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India This Week

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Too Good to be True?; Chidamarubbish?; Hazare Pulls a Fast One

Too Good to be True?

One person who has little reason to be happy with The Temple-Goers [for review, turn to page 54], a book written by Aatish Taseer, son of journalist Tavleen Singh, is former Rajasthan Chief Minister Vasundhara Raje Scindia. Taseer’s thinly veiled portrait is hardly flattering, even allowing for the liberties of fiction. The character in question, named Chamunda no less, makes her appearance as his mother’s best friend, a Cartier watch on her wrist. She is ‘married into a small princely family’, is deserted by her husband months after marriage, becomes an MLA in the 1980s, an MP in 1990s and is the BJP CM of Jhaatkebaal (a sophomoric conceit for those who know Hindi)! Chamunda tells Taseer, ‘“I like to take advantage of the very things that make it difficult to be a woman in politics… I always wear beautiful saris, never any ethnic crap. I always wear make-up and jewellery… And if I’m talking to some bureaucrats or opposition leaders, or even treacherous elements in my own party, and my pallu accidently falls…” She pushed the green chiffon end of her sari off her shoulder to demonstrate what she meant.’ As she gets up to leave she says, ‘“Baba, I can’t stay long. You might have heard, I’m having a small rebellion in my state. Bloody Jats. I have to go back and deal with it.”’ Fact or fiction? Judge for yourself. 



On 12 March, the day Azad, spokesperson of the CPI (Maoist) went missing, he issued a statement on the Government’s response to the Maoist offer of talks. Terming as ‘absolute rubbish’ the Home Minister P Chidambaram’s claim that Maoists had attacked a CRPF patrol party three hours after their ceasefire offer, Azad directly addressed Chidambaram and wrote: ‘So much trash is produced by you on a daily basis that it would be more appropriate to give it a new name: Chidamarubbish.’ Azad warned that the Government is ‘riding a tiger’ and alleged that Operation Green Hunt is sponsored by ‘corporate vultures’. Incidentally, Azad went missing that very day and was feared arrested or killed by the police. But two days later, Maoists said that he was safe and had resumed contact with the party.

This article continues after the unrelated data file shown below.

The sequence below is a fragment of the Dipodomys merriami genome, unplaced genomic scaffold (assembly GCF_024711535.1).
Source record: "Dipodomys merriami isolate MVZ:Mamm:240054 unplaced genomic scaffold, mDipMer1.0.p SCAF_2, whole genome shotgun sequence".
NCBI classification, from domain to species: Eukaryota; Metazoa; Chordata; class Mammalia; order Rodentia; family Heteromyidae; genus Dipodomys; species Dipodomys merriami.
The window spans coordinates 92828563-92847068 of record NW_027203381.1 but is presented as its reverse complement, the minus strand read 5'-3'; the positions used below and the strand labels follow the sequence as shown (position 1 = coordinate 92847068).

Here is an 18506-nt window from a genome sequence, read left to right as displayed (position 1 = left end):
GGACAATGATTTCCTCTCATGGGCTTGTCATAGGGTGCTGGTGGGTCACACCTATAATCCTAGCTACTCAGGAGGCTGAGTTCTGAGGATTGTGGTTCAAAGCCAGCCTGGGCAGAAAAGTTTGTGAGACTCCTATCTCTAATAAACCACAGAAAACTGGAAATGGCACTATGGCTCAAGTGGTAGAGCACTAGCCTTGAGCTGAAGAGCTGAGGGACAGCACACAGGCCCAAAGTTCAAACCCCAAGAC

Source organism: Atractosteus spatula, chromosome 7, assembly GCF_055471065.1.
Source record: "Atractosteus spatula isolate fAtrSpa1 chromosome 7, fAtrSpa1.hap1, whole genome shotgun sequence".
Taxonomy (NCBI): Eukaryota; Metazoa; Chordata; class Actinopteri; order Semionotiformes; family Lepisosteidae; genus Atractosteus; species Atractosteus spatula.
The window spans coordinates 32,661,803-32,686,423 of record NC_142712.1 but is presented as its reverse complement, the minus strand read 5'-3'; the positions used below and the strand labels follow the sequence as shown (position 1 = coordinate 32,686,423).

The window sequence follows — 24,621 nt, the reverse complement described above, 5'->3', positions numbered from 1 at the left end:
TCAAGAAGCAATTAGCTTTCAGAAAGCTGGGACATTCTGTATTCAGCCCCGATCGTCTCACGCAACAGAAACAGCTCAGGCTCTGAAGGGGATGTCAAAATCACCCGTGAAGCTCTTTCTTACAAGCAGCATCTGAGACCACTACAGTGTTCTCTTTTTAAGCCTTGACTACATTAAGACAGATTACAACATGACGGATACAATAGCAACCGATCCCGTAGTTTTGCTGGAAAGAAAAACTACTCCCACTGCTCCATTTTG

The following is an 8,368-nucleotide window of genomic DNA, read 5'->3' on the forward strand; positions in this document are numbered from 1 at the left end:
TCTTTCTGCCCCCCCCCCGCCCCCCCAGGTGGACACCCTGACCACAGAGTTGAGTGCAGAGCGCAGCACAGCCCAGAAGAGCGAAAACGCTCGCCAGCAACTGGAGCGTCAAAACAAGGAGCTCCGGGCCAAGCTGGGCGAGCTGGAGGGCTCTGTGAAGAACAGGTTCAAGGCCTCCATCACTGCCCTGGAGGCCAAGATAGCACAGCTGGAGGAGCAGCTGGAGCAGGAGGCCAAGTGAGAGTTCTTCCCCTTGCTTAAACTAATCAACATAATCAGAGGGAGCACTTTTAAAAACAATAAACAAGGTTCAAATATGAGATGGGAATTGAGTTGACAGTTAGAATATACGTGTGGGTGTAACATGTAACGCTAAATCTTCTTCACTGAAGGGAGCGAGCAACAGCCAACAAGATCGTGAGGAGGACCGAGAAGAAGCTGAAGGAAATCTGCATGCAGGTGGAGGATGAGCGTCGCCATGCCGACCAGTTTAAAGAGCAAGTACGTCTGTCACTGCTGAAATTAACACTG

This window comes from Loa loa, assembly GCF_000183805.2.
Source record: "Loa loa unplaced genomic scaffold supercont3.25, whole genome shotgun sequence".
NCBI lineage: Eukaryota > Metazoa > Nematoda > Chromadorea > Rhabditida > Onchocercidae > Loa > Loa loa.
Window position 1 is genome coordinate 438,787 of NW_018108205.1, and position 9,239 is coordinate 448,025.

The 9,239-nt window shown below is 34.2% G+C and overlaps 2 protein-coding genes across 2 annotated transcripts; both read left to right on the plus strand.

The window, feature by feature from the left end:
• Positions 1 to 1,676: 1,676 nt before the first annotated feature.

Hazare Pulls a Fast One

Last weekend, social activist Anna Hazare pulled yet another fast one on his fast-unto-death, which his critics say are becoming a ritual now.  This time he was garlanded, fed sweets and coconut water by a group of Maharashtra ministers who are cashing in on his short missions. Like always, as has been in recent times, the government merely assured him—without any concrete measures. Everyone already believes that it is unlikely there will be any follow-up on his demands.

Hazare, who is recognised for his efforts towards the Right to Information (RTI) Act, is becoming a laughing stock for his fasting rituals now, which last only till television cameras are around. Hazare’s fasting no longer lasts more than four days, which, his critics say, is enough to gain political mileage. These attempts have become so predictable that people have begun to call them a tamasha.

Hazare’s fasting follows a familiar pattern: once he announces it, his managers swing into action. This group, comprising mainly reporters from Marathi dailies, stringers of local channels and political touts, immediately inform the media. On such days, Ralegan Siddhi, the place where Hazare lives, turns into a ‘special operations zone.’ The number of visitors at his place is grossly exaggerated to boost Hazare’s equity. Then some politicians turn up in their SUVs and hold closed-door meetings with Hazare. At designated times, Hazare walks around his area followed by zealous camerapersons. And then, as suddenly as he had announced it, Hazare breaks his fast. Whispers that he has turned into a political pawn are almost turning into hollers. People are coming round to believing that—and Hazare’s actions only strengthen this belief further—he has become a tool for any politician who has an axe to grind with another of his ilk. Hazare may have chosen the Gandhian way of protest, but with his actions, he is fast distancing himself from Gandhi.